This 2002 release of Butt Boy seems to have a general theme of fairie bondage. The first track "Walz of the Imps" is supposed to be an obscene night forest dance of imps. Given this you can easily see how the music fits this as it is visual music much like "Night of Bald Mountain" is. This album already shares certain trademark sounds like the usual 'ahs' found on previous albums and various purcussion instruments such as xylephone and various bells and woods. "Riding Centaurs" slowly builds a pace until you are virtually 'galloping' musically.
"The Ritual of the Whip" takes on a wholey different pace and atmosphere and seems a bit more suspenseful with some minor bit of bass beats. There is one sound that travels the speakers so that you feel it is passing or circling you. Tension slowly builds in this track as does the overall composition. The fourth track also begins at a much calmer pace but then builds into a bizarre combination of thumps and growls. It's interesting at the least.
Track five uses some interesting sounds to begin with and the composition is a bit unorthodox but the following bassline is very casio-box to me. The concepts behind the music display the artists creative thinking - unfortunately the synth sounds used detract from the overall sound of the compositions. The best part I like on this track is the nearly orchestrated sound it builds into.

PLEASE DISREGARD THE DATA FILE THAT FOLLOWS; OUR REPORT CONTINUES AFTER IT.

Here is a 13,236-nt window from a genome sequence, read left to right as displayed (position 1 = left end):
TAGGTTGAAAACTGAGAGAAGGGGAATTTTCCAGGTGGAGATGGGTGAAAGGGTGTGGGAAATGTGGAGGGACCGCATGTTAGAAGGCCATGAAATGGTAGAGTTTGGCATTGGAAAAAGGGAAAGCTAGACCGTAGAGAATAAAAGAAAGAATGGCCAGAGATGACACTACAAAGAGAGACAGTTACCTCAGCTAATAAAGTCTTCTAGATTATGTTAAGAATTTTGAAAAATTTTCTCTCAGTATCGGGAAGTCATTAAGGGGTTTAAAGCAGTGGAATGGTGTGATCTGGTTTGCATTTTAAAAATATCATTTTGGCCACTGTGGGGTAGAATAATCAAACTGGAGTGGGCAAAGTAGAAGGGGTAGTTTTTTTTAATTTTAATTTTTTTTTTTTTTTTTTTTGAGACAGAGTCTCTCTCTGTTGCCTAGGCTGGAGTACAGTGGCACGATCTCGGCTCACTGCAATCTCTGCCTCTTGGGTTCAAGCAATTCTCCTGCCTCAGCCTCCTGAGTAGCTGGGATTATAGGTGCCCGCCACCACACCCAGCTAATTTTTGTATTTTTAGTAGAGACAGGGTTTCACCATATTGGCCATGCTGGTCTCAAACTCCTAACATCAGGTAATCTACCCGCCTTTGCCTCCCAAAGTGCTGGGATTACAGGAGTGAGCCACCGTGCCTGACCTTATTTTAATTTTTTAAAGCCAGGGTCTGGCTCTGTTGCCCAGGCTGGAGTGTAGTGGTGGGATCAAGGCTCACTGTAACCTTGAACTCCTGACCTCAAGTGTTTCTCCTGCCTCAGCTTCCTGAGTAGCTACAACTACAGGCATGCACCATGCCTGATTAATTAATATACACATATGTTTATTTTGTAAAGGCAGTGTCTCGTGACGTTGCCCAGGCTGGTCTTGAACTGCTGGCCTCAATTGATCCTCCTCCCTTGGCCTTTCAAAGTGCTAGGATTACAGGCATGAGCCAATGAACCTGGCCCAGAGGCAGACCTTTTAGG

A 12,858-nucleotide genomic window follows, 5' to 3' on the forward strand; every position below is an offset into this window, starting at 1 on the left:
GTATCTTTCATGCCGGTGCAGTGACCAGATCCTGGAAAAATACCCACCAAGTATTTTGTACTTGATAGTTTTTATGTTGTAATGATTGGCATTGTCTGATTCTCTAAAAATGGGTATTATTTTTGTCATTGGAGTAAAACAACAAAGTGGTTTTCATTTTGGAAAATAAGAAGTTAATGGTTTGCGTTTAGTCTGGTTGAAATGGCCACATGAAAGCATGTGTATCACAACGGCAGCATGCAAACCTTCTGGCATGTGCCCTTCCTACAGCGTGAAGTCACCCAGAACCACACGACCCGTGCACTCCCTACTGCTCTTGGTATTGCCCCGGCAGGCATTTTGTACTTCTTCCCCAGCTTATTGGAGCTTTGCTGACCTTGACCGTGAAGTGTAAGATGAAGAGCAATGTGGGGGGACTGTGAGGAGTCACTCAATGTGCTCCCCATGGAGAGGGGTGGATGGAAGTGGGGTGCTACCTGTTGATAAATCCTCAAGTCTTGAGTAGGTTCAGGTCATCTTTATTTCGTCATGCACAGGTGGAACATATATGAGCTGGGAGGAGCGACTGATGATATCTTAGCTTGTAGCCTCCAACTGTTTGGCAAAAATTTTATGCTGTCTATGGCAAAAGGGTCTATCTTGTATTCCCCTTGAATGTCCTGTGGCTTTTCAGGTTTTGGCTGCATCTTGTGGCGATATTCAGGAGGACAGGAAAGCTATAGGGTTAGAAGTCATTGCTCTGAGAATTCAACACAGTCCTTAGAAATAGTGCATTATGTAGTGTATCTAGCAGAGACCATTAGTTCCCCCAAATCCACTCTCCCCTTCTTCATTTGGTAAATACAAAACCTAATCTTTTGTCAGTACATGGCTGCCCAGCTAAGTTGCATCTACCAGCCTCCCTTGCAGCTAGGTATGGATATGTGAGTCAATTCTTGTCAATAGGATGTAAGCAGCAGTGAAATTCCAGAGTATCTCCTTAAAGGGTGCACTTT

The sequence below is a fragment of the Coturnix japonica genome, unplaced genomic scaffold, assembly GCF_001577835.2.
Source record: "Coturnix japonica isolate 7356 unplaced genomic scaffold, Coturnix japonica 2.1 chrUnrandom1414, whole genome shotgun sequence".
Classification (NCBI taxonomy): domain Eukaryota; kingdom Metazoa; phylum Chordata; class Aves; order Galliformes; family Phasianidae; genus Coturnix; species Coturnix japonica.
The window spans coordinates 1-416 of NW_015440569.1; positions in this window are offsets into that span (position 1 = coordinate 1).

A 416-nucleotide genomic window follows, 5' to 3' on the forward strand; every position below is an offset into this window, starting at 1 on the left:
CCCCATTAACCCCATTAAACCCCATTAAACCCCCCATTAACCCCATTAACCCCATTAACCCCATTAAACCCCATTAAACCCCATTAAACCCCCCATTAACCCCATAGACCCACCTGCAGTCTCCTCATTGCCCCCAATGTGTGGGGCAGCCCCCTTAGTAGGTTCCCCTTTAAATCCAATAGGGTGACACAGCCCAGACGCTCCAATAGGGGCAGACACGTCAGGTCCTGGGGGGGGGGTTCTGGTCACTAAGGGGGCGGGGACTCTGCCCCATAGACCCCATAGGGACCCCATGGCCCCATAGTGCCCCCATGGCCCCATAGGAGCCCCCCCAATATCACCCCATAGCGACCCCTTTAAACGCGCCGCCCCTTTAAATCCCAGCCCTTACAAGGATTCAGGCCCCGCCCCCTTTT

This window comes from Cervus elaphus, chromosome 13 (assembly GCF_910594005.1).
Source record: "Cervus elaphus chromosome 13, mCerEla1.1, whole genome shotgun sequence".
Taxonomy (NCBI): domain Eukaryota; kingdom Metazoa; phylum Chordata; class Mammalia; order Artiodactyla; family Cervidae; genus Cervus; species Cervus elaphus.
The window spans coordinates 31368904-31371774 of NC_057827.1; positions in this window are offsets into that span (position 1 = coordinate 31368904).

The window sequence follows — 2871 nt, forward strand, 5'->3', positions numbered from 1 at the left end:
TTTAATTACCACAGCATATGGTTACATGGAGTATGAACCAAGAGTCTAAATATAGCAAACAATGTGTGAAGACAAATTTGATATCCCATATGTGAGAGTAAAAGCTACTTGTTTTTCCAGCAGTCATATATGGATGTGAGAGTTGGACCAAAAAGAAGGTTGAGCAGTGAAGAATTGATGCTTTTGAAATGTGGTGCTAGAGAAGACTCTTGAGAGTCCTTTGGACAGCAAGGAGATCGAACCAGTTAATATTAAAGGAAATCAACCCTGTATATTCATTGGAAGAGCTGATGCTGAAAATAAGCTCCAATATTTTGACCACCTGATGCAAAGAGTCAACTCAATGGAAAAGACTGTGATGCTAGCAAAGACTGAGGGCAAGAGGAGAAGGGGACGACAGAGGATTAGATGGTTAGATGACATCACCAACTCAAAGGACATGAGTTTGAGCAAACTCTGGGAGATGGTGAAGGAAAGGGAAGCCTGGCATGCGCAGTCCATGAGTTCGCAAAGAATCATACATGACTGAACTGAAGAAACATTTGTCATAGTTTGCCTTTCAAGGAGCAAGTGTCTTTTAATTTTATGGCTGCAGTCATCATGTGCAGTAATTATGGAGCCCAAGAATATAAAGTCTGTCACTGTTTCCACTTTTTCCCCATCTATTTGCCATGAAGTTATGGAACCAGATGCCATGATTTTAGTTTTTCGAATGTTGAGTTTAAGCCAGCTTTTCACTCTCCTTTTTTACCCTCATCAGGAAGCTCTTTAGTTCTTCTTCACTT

Hmmm, Succubi on a gay man's album? Okay if you say so! Personally I feel this composition is too light and floating to fit the presence of the succubi. Also, the militant snares don't fit the atmosphere either. The concept is interesting, the music track is okay but the two do not seem to match in this case, at least not to me. I think the ritual dance of the Satyrs may be something this artist would more likely associate with and the musical composition tends to imply the same in that I can feel more passion of the artist put into this one. Personally I think this is the best composition on this particular release.
The only thing I can say to the artist is invest in some new equipment. The compositions and concepts are very interesting but sometimes get lost in the nearly 'video-game-like' sounds which many of the currently used synths for these compositions have. I also like the 'Conundrum' release better than this one as this one has too much of what I would consider standard 'factory' keyboard style, technique and sound to it.